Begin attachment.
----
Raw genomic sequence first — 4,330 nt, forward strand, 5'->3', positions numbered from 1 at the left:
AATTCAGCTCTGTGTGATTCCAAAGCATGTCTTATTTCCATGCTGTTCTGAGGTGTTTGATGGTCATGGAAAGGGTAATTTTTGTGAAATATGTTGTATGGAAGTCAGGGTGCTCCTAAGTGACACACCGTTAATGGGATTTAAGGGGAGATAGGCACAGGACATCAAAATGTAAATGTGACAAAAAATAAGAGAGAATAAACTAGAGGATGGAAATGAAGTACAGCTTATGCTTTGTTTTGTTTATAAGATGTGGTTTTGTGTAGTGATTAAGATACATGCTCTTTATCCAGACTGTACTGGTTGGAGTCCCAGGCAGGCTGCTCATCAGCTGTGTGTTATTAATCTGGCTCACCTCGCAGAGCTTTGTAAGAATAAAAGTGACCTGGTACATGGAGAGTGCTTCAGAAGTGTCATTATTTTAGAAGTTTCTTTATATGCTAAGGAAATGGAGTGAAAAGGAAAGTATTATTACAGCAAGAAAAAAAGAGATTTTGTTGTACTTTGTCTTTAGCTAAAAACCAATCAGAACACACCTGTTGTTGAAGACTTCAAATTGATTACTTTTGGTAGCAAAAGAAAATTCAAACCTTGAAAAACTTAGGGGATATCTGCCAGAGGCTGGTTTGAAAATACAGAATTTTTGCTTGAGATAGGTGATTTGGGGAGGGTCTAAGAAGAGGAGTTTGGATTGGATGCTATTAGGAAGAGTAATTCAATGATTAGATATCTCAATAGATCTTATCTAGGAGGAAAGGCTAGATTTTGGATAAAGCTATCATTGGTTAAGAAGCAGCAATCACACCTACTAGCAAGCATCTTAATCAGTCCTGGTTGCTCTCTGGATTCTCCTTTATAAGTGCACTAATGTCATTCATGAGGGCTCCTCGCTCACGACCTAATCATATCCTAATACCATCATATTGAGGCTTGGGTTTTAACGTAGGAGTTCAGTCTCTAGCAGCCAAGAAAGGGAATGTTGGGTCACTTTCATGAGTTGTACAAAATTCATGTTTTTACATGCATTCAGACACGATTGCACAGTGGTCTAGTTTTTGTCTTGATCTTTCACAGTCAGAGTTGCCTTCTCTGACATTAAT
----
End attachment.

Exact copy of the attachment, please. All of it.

Raw genomic sequence first — 4,330 nt, forward strand, 5'->3', positions numbered from 1 at the left:
AATTCAGCTCTGTGTGATTCCAAAGCATGTCTTATTTCCATGCTGTTCTGAGGTGTTTGATGGTCATGGAAAGGGTAATTTTTGTGAAATATGTTGTATGGAAGTCAGGGTGCTCCTAAGTGACACACCGTTAATGGGATTTAAGGGGAGATAGGCACAGGACATCAAAATGTAAATGTGACAAAAAATAAGAGAGAATAAACTAGAGGATGGAAATGAAGTACAGCTTATGCTTTGTTTTGTTTATAAGATGTGGTTTTGTGTAGTGATTAAGATACATGCTCTTTATCCAGACTGTACTGGTTGGAGTCCCAGGCAGGCTGCTCATCAGCTGTGTGTTATTAATCTGGCTCACCTCGCAGAGCTTTGTAAGAATAAAAGTGACCTGGTACATGGAGAGTGCTTCAGAAGTGTCATTATTTTAGAAGTTTCTTTATATGCTAAGGAAATGGAGTGAAAAGGAAAGTATTATTACAGCAAGAAAAAAAGAGATTTTGTTGTACTTTGTCTTTAGCTAAAAACCAATCAGAACACACCTGTTGTTGAAGACTTCAAATTGATTACTTTTGGTAGCAAAAGAAAATTCAAACCTTGAAAAACTTAGGGGATATCTGCCAGAGGCTGGTTTGAAAATACAGAATTTTTGCTTGAGATAGGTGATTTGGGGAGGGTCTAAGAAGAGGAGTTTGGATTGGATGCTATTAGGAAGAGTAATTCAATGATTAGATATCTCAATAGATCTTATCTAGGAGGAAAGGCTAGATTTTGGATAAAGCTATCATTGGTTAAGAAGCAGCAATCACACCTACTAGCAAGCATCTTAATCAGTCCTGGTTGCTCTCTGGATTCTCCTTTATAAGTGCACTAATGTCATTCATGAGGGCTCCTCGCTCACGACCTAATCATATCCTAATACCATCATATTGAGGCTTGGGTTTTAACGTAGGAGTTCAGTCTCTAGCAGCCAAGAAAGGGAATGTTGGGTCACTTTCATGAGTTGTACAAAATTCATGTTTTTACATGCATTCAGACACGATTGCACAGTGGTCTAGTTTTTGTCTTGATCTTTCACAGTCAGAGTTGCCTTCTCTGACATTAAT